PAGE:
- Difficulty concentrating
- Mood changes
- Weakened immune system
- High blood pressure
- Increased risk for diabetes
- Weight gain
When it comes to bodybuilding, sleep deprivation makes weight lifting harder on your body and can even increase your risk for overtraining, which can lead to injury and mental burnout.
How to Maximize Anabolic Sleep
To help maximize the quality of your sleep, you first need to perfect your sleep habits.
Maintaining a regular sleep routine is a great way to get your body used to falling asleep and waking up at the same time each day. Once your body is in this rhythm, you will have fewer problems falling asleep and eventually, you will not need an alarm clock to wake up.
Also, make sure that your bedroom is conducive to sleep….
- Turn off all electronics in your room
- Make sure the room is slightly cool
- Get rid of anything that could make noise during the night
Research shows that the release of melatonin facilitates sleep and exposure to light decreases the melatonin secretion in humans. This means that if the light levels in your sleep environment are too high, your melatonin levels will be suppressed, which can make it more difficult to fall asleep and stay asleep.
And in terms of your diet…
- Don’t eat a heavy meal before going to sleep
- Stop drinking fluids 2-3 hours before bed (you don’t want to wake up multiple times to pee)
- Avoid caffeine after noon — caffeine takes 6 hours to eliminate just half of what was taken
Also, while you may love to get physical activity, start settling that down about two hours before going to bed. This will also help calm your mind and body and prepare it for a long night’s sleep.
Supplements to Maximize Anabolic Sleep
In addition to manipulating your sleep environment, you want to make sure to take effective dietary supplements. Proper supplementation can play a huge role in helping you fall asleep and maximizing the anabolic potential of your sleep.
ZMA (or Multivitamin)
ZMA is a blend of zinc and magnesium, and the vitamin B-6. These three compounds are critical in biological processes, and studies have shown that a large population of Americans are deficient in zinc, and an even larger number of people are deficient in magnesium.
Zinc is especially important in bodybuilding due to its role in testosterone production. Low levels of zinc and magnesium are both linked to a lower rate of muscle growth.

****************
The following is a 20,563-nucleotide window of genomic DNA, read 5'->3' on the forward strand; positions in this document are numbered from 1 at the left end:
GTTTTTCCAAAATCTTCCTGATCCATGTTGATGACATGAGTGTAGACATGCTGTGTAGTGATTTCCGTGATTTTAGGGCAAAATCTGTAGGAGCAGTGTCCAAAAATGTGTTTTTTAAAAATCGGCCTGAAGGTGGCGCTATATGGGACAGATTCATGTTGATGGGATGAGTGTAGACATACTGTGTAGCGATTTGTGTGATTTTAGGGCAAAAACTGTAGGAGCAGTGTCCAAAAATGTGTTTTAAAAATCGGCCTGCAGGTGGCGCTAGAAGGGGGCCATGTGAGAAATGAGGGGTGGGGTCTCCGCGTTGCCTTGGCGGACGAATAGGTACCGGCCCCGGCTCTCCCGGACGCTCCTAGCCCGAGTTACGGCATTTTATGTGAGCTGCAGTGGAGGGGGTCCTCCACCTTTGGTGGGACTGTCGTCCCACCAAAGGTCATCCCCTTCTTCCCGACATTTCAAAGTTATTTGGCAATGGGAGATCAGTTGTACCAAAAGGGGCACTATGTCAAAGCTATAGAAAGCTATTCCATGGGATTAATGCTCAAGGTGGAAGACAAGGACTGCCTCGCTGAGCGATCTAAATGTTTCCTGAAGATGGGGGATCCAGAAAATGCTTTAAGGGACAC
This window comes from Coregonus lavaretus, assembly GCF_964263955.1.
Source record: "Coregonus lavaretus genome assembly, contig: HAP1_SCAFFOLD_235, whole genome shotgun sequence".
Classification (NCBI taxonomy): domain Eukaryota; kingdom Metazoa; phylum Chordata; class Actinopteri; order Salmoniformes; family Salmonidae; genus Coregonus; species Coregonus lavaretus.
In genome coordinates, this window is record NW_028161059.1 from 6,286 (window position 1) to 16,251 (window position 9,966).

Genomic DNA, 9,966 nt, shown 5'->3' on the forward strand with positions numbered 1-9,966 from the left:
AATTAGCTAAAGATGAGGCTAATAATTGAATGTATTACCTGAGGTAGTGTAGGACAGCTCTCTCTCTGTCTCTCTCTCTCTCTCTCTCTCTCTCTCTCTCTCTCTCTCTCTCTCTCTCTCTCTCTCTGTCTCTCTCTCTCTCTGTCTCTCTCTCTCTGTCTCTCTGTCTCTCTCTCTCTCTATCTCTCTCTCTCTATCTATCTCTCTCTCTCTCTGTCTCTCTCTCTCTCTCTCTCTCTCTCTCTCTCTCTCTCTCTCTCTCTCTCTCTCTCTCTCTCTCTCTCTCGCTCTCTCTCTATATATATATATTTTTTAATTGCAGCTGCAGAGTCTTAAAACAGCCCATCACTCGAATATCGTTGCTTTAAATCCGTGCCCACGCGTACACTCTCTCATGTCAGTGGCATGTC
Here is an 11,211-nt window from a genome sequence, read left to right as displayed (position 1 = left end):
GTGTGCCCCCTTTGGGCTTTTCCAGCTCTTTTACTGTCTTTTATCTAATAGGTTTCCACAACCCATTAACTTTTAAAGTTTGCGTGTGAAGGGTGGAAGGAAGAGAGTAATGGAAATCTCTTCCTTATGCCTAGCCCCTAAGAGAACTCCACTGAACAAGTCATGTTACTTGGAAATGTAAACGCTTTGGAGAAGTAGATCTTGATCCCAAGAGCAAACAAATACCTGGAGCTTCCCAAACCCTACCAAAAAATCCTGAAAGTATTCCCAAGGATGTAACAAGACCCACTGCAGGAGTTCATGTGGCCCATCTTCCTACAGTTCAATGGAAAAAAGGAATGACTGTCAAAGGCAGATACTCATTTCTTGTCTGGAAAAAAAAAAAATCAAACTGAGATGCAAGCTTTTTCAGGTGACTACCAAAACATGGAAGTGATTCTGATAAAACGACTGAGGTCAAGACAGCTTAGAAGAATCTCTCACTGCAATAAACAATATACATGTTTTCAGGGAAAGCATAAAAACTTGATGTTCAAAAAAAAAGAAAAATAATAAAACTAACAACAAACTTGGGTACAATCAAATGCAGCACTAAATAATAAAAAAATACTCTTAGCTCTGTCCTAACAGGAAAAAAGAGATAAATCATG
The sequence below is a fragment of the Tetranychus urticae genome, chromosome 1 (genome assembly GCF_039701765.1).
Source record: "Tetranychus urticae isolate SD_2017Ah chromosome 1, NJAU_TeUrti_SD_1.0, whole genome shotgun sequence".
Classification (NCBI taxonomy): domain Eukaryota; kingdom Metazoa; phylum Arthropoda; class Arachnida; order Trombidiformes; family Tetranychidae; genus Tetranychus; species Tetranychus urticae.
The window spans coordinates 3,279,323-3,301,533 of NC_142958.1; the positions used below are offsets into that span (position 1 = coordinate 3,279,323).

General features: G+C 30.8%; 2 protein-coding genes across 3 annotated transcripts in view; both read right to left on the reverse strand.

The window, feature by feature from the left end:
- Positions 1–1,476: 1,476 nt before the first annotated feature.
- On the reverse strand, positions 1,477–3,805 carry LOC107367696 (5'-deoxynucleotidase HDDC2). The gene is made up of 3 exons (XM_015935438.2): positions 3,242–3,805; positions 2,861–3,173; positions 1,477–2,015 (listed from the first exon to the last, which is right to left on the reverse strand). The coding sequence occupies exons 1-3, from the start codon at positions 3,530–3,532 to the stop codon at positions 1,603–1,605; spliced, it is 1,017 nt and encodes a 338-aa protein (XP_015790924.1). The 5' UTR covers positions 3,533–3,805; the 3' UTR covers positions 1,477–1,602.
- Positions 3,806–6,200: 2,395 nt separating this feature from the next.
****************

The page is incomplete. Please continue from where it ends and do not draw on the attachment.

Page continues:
Your body produces melatonin on its own and can also get this hormone from a proper diet of fruits, vegetables, and grains. Melatonin supplements can also be used to improve sleep if they are needed.
They are also used to treat jet lag or insomnia, help control sleep for people who work at night, and reduce problems with sleeping and confusion following surgery.
GABA is a neurotransmitter that can decrease nerve activity. People suffering with insomnia often have lower levels of GABA.
Many sleeping pills work by improving GABA’s ability to bind to receptors in the brain. Supplemental GABA has little effect, however, as the molecule is unable to cross from the blood into the brain.
As such, I recommend a GABA analogue like Phenibut. Though it can have some unwanted side effects (if over-used), Phenibut is an effect form of GABA that passes through the blood brain barrier without issue and thus has a greater effect on lowering anxiety.
Recap: Keys for Bodybuilding Sleep
In conclusion, getting sufficient sleep is one of the keys ways to boost muscle growth. While you are sleeping, your body is going through the most important period of recovery for your muscles and supporting organs.
Sleep can potentially be the most anabolic period of your day. However, it is important to remember that sleep can also be highly catabolic.
Maximizing your anabolic potential of sleep can be achieved by making your sleep environment conducive to high-quality sleep and using supplements that will help you fall asleep quicker, sleep through the night, and maximize anabolic conditions during this vital time of repair.
This was a guest article by Dan Fries of Corpina Nootropics. He is a published nutrition and supplement researcher who has worked with big names like Dana Farber and The Michigan Center.